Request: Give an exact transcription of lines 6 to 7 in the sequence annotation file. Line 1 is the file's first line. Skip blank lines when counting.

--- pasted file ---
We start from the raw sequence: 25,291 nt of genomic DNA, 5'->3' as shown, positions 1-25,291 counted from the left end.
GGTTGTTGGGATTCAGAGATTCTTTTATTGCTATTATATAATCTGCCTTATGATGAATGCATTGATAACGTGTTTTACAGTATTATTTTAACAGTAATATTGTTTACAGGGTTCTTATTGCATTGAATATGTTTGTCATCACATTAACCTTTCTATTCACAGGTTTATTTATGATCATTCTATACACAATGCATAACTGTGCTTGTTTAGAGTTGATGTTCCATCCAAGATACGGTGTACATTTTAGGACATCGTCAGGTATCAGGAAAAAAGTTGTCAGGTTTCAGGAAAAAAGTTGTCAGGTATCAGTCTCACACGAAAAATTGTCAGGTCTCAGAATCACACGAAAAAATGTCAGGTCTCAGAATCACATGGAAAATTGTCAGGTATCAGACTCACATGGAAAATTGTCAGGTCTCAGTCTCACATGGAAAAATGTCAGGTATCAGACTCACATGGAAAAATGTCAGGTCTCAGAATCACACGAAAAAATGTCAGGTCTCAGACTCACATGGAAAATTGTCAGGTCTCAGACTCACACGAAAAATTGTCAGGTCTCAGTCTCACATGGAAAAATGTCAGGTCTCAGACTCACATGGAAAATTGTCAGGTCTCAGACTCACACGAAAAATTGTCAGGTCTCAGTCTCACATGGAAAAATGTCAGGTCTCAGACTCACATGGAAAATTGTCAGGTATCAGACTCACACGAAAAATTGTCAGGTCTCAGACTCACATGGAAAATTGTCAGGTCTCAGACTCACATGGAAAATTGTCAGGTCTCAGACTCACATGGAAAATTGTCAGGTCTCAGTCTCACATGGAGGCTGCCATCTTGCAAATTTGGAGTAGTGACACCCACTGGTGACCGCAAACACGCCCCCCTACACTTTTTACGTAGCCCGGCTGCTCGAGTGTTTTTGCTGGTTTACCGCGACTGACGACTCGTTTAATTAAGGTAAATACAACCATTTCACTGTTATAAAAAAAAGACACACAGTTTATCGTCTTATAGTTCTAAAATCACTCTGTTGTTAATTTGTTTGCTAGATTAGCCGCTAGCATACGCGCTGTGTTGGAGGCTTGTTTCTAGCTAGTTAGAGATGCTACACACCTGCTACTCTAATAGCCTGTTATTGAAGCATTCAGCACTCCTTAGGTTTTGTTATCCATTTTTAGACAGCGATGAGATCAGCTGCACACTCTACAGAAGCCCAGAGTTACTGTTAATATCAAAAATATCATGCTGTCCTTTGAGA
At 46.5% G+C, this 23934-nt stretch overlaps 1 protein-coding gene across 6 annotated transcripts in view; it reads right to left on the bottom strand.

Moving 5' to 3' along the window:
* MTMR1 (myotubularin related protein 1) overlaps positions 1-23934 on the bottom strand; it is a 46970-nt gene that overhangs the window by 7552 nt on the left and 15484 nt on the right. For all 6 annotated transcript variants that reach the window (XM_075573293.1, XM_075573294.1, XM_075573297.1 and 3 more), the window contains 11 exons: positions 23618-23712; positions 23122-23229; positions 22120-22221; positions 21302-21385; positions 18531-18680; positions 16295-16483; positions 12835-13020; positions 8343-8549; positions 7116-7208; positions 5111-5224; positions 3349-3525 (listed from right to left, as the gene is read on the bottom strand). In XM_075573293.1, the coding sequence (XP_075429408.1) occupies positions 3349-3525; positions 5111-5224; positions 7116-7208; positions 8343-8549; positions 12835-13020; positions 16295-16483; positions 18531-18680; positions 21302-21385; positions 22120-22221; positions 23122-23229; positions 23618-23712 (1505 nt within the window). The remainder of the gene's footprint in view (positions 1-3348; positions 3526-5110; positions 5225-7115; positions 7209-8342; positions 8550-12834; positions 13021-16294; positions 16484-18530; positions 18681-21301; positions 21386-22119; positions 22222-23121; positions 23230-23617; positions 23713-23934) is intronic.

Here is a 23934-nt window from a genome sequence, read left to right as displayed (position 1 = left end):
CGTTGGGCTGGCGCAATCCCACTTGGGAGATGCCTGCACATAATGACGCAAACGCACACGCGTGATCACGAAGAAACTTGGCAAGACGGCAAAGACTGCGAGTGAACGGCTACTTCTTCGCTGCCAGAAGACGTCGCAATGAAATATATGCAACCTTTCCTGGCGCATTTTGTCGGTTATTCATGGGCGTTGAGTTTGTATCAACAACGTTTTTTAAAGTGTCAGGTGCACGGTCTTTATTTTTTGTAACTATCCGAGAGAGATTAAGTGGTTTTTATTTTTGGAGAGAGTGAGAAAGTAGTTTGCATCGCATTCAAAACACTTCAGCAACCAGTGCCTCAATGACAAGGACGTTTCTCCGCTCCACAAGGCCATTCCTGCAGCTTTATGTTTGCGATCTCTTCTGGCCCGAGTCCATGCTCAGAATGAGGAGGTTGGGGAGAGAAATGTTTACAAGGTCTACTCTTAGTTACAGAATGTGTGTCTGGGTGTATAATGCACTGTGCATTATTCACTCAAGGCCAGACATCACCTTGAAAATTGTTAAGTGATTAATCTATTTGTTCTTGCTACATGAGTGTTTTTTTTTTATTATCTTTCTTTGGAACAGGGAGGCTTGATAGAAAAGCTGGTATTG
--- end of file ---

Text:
Here is a 23934-nt window from a genome sequence, read left to right as displayed (position 1 = left end):
CGTTGGGCTGGCGCAATCCCACTTGGGAGATGCCTGCACATAATGACGCAAACGCACACGCGTGATCACGAAGAAACTTGGCAAGACGGCAAAGACTGCGAGTGAACGGCTACTTCTTCGCTGCCAGAAGACGTCGCAATGAAATATATGCAACCTTTCCTGGCGCATTTTGTCGGTTATTCATGGGCGTTGAGTTTGTATCAACAACGTTTTTTAAAGTGTCAGGTGCACGGTCTTTATTTTTTGTAACTATCCGAGAGAGATTAAGTGGTTTTTATTTTTGGAGAGAGTGAGAAAGTAGTTTGCATCGCATTCAAAACACTTCAGCAACCAGTGCCTCAATGACAAGGACGTTTCTCCGCTCCACAAGGCCATTCCTGCAGCTTTATGTTTGCGATCTCTTCTGGCCCGAGTCCATGCTCAGAATGAGGAGGTTGGGGAGAGAAATGTTTACAAGGTCTACTCTTAGTTACAGAATGTGTGTCTGGGTGTATAATGCACTGTGCATTATTCACTCAAGGCCAGACATCACCTTGAAAATTGTTAAGTGATTAATCTATTTGTTCTTGCTACATGAGTGTTTTTTTTTTATTATCTTTCTTTGGAACAGGGAGGCTTGATAGAAAAGCTGGTATTG